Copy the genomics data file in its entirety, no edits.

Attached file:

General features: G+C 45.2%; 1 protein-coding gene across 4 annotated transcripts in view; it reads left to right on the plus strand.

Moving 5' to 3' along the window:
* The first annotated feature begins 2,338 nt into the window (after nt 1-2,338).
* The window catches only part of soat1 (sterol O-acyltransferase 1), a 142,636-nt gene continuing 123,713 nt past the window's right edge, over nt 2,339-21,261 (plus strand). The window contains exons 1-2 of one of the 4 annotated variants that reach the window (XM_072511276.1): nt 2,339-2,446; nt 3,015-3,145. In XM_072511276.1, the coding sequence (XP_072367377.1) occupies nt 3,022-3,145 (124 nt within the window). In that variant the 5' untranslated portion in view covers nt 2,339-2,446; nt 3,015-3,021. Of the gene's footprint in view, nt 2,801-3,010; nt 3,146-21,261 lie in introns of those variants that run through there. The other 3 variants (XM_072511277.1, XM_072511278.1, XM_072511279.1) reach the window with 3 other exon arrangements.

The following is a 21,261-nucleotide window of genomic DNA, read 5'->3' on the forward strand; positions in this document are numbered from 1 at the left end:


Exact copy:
General features: G+C 45.2%; 1 protein-coding gene across 4 annotated transcripts in view; it reads left to right on the plus strand.

Moving 5' to 3' along the window:
* The first annotated feature begins 2,338 nt into the window (after nt 1-2,338).
* The window catches only part of soat1 (sterol O-acyltransferase 1), a 142,636-nt gene continuing 123,713 nt past the window's right edge, over nt 2,339-21,261 (plus strand). The window contains exons 1-2 of one of the 4 annotated variants that reach the window (XM_072511276.1): nt 2,339-2,446; nt 3,015-3,145. In XM_072511276.1, the coding sequence (XP_072367377.1) occupies nt 3,022-3,145 (124 nt within the window). In that variant the 5' untranslated portion in view covers nt 2,339-2,446; nt 3,015-3,021. Of the gene's footprint in view, nt 2,801-3,010; nt 3,146-21,261 lie in introns of those variants that run through there. The other 3 variants (XM_072511277.1, XM_072511278.1, XM_072511279.1) reach the window with 3 other exon arrangements.

The following is a 21,261-nucleotide window of genomic DNA, read 5'->3' on the forward strand; positions in this document are numbered from 1 at the left end: